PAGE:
Darius III

The Thrust of an Argument

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Impression of a seal on clay: a warrior in a Median hood and a cuirass with a tall projection behind the neck with a piercing axe thrust into it pulls an enemy’s shield down and stabs overhand into his chest as the enemy brandishes a club. From Erich F. Schmidt with contributions by Sydney P. Noe et al., Frederick R. Matson, Lawrence J. Howell, and Louisa Bellinger, Persepolis II: Contents of the Treasury and Other Discoveries. Oriental Institute Publications 69. Chicago: The University of Chicago Press, 1957 plate 9 seal 30. http://oi.uchicago.edu/research/publications/oip/oip-69-persepolis-ii-contents-treasury-and-other-discoveries

Sometime in the sixteenth year of Xerxes great king (circa 468/7 BCE in our calendar), someone at Persepolis turned a tablet with Elamite writing on end and rolled his seal along it. A conversation with Josho Brouwers of Karwansaray BV recalled it to memory. Because this seems to show the style of body armour with a tall neck-guard and flaps over the shoulders which is often understood as distinctively Greek and said to have been invented about a hundred years before Xerxes based on its appearance in Greek vase paintings. But there is no hint of the Aegean in this scene, and this armour is missing the skirt of pteryges around the waist which usually appear in depictions of armour with this cut from the Aegean.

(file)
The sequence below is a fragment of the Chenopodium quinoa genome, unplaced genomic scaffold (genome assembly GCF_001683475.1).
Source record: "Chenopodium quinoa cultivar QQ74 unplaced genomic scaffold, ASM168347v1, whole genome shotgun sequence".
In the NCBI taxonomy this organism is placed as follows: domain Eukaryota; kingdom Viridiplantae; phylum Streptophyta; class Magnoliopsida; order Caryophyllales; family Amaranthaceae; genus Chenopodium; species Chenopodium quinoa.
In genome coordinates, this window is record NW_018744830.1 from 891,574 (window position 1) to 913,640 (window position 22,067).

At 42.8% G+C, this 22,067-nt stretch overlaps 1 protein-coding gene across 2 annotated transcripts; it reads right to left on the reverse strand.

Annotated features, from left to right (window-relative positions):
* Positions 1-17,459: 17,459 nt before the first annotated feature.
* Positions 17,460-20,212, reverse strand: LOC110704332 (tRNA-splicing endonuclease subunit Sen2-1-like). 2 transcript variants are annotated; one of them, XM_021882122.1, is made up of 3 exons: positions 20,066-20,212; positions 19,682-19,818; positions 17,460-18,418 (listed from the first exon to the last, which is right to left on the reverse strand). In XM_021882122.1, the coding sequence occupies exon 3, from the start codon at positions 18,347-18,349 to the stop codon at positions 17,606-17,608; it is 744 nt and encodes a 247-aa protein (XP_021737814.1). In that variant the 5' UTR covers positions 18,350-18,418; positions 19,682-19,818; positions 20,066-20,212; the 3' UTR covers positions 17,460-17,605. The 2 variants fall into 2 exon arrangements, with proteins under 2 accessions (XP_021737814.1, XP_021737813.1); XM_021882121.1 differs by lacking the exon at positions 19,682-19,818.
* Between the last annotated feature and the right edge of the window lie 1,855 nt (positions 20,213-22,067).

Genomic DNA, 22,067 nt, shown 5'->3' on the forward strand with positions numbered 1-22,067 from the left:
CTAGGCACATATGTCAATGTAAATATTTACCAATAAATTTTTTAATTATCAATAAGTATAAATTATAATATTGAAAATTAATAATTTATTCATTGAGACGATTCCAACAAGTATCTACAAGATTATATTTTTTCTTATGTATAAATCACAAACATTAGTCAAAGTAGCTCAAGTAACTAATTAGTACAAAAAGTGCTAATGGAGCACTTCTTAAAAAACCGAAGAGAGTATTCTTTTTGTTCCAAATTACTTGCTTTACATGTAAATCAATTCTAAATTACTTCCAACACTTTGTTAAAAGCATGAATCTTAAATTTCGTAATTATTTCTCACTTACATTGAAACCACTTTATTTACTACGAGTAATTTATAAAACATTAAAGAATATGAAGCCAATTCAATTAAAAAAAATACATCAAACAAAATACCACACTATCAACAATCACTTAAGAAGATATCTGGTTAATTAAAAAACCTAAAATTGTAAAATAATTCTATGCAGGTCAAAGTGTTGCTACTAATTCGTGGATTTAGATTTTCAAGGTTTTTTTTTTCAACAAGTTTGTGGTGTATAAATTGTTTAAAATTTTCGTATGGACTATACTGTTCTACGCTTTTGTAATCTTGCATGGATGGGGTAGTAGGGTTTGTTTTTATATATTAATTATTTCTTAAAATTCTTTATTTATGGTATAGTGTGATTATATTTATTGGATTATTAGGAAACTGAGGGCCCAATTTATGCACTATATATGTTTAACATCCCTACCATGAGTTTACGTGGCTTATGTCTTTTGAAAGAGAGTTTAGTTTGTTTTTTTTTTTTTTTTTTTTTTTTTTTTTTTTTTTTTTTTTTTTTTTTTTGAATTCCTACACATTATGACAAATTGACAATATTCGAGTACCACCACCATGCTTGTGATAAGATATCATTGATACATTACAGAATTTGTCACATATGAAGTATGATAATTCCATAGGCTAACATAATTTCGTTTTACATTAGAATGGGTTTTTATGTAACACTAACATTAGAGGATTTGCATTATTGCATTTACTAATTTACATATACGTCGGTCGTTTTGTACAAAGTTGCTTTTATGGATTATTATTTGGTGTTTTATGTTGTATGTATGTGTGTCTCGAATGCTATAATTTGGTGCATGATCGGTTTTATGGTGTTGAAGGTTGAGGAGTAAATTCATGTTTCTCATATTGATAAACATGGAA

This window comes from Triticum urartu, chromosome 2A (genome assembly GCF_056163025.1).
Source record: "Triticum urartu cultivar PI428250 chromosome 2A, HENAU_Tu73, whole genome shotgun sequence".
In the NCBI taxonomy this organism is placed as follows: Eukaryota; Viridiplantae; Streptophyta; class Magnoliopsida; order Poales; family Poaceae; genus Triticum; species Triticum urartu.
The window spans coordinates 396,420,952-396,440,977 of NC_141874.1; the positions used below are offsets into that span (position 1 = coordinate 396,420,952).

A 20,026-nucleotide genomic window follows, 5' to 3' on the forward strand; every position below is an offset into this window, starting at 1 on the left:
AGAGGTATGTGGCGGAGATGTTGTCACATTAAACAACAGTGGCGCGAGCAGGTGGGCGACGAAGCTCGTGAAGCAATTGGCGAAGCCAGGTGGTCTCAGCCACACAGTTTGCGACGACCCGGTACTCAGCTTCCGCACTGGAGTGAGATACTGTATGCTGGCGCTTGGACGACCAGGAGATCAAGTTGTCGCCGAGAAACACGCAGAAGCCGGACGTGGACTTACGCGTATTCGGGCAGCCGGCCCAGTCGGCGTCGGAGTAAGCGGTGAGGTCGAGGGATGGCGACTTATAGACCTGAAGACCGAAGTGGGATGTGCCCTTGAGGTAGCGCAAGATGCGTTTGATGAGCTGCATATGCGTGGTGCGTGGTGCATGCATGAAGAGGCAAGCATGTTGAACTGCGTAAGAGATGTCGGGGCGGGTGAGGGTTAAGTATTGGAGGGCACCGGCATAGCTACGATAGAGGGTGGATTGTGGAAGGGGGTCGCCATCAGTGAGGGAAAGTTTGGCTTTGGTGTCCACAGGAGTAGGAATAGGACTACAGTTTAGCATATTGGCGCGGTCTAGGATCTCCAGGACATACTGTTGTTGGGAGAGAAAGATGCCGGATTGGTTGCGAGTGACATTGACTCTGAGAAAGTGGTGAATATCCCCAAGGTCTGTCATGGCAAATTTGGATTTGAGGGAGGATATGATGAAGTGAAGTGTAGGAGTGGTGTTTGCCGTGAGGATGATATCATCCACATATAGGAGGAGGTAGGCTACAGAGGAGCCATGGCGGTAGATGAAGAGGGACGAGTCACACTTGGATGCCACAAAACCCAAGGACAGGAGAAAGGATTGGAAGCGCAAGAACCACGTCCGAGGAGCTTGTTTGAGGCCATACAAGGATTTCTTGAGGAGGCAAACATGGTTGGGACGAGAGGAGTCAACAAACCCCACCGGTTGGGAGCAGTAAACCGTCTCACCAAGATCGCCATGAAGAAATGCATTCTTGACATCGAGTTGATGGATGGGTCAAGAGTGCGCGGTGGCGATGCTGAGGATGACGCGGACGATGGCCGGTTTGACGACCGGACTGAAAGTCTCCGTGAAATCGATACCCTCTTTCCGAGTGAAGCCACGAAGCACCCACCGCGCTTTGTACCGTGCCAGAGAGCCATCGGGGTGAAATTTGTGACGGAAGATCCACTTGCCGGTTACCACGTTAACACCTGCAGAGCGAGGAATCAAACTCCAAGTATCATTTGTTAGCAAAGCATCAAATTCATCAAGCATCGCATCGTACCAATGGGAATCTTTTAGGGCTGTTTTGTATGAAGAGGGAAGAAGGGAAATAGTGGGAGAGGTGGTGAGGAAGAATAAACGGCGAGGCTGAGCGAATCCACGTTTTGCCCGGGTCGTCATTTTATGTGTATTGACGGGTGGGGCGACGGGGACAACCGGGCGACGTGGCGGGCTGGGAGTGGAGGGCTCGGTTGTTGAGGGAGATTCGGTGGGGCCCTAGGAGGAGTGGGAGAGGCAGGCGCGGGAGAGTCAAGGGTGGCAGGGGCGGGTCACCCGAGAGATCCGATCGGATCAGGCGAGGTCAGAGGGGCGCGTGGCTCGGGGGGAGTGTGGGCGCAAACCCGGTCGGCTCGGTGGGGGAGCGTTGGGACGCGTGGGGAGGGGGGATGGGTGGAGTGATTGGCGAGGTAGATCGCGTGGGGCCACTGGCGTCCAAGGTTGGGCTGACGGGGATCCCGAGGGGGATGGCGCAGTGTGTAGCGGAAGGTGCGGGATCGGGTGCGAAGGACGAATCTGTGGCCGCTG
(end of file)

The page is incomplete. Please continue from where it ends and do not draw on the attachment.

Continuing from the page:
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Two Perspectives on the Astronomical Diary for Gaugamela, Part 1: Background

It is notorious that few stories about Alexander the Great written during his lifetime survive. The embroidered narratives by Greek and Latin writers which form the basis of most modern accounts were written 300 to 500 years later. A few of Alexander’s coins and inscriptions have been preserved, but they naturally give his point of view. A few chance references in Greek literature give a sense of the shock which many contemporaries felt that the king of a land on the edge of civilization suddenly overthrew the greatest power which had ever existed and conquered places which were little more than legends. One of the few long stories about Alexander which does survive in a version written during his lifetime is a cuneiform text, the Astronomical Diary for Gaugamela. This week I thought that I would write an introduction to the Diary and what is involved in reading such a text. Next week I will talk about two different ways of reading them as represented in articles by R.J. van der Spek (English: Darius III, Alexander the Great, and Babylonian Scholarship) and by Robert Rollinger and Kai Ruffing (German: ‘Panik’ im Heer: Dareios III, die Schlacht von Gaugamela, und die Mondfinsternis vom 20. September 331 vor Christ). I hope that the second will be helpful for readers who are interested in ancient history but not comfortable reading German.
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